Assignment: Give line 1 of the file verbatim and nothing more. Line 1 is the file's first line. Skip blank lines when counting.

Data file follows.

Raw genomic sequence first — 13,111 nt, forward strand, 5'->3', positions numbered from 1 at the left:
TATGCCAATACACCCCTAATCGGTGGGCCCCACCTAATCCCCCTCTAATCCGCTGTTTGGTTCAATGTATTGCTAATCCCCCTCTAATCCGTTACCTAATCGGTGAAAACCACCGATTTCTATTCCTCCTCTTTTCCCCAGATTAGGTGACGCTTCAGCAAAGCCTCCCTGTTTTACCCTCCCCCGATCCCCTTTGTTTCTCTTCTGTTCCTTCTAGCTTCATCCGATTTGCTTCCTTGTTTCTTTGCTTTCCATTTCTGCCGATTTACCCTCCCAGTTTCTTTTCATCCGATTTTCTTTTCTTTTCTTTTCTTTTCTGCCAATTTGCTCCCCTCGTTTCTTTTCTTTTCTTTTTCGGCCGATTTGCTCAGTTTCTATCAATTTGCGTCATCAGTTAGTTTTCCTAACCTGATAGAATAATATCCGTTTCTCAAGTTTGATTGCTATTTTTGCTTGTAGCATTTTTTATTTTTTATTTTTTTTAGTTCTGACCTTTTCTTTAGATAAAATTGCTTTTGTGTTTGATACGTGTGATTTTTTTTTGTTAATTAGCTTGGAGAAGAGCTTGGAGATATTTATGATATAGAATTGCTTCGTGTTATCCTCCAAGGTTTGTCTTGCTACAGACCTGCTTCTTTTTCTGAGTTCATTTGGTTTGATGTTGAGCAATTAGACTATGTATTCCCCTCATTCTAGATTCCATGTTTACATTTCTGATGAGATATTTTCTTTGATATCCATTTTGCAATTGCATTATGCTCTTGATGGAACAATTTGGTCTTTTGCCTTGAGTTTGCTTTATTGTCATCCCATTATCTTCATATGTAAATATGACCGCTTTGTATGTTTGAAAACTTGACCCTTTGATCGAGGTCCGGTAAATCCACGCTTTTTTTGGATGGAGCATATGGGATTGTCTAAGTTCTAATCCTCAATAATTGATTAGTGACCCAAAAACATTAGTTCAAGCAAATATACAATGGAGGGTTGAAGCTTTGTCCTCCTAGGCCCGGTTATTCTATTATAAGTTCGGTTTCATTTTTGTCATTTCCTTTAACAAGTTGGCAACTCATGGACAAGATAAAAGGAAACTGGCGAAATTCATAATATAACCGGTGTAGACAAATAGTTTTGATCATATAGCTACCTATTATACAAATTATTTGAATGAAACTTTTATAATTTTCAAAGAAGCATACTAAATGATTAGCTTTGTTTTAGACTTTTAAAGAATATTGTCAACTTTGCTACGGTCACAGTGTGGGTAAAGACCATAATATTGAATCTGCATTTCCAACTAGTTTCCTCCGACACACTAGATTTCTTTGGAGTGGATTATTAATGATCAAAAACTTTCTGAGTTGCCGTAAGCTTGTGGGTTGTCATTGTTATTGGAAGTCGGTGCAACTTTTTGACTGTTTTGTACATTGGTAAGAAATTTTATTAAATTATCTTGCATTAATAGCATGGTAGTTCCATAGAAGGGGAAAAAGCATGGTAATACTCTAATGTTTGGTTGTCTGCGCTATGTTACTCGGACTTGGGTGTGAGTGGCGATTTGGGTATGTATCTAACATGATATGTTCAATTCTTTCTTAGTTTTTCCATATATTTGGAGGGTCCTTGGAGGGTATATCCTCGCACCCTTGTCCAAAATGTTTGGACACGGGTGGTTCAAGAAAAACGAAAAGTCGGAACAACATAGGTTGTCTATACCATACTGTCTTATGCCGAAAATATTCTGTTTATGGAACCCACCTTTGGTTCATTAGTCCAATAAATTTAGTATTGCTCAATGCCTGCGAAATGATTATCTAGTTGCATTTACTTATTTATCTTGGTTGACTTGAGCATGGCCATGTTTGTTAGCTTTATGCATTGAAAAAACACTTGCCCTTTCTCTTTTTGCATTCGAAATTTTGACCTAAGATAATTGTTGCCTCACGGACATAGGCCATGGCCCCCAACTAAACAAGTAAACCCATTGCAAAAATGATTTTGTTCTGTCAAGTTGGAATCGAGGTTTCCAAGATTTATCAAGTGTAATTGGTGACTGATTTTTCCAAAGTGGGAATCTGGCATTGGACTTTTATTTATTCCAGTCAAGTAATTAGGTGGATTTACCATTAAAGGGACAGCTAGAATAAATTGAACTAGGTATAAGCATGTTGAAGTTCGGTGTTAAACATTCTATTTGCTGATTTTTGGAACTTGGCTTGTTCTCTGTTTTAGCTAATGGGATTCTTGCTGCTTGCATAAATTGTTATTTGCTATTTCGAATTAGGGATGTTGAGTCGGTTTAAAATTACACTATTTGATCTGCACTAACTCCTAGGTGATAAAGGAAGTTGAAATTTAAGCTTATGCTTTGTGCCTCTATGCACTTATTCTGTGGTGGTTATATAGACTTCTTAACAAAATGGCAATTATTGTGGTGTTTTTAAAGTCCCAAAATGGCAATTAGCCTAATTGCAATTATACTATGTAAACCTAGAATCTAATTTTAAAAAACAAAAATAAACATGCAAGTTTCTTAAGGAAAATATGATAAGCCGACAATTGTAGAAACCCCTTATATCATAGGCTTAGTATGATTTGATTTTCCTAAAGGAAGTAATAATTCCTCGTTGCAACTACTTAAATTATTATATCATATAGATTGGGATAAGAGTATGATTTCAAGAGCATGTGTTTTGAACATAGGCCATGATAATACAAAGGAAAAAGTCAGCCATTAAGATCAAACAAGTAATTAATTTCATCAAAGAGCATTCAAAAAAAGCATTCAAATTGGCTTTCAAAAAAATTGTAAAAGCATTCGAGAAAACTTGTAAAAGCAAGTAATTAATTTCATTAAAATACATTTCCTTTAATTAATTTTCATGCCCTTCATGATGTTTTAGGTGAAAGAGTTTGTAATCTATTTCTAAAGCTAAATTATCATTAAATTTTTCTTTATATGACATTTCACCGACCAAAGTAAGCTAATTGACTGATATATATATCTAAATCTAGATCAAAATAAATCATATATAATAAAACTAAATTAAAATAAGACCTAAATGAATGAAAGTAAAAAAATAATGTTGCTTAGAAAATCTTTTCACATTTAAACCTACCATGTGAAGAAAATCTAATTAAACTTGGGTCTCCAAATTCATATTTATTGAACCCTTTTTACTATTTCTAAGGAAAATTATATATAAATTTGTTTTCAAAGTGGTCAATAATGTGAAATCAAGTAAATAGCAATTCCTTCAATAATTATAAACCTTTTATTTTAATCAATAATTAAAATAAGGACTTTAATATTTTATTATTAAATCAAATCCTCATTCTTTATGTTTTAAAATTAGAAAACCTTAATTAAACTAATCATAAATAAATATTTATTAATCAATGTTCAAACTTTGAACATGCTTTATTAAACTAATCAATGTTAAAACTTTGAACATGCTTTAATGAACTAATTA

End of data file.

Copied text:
Raw genomic sequence first — 13,111 nt, forward strand, 5'->3', positions numbered from 1 at the left: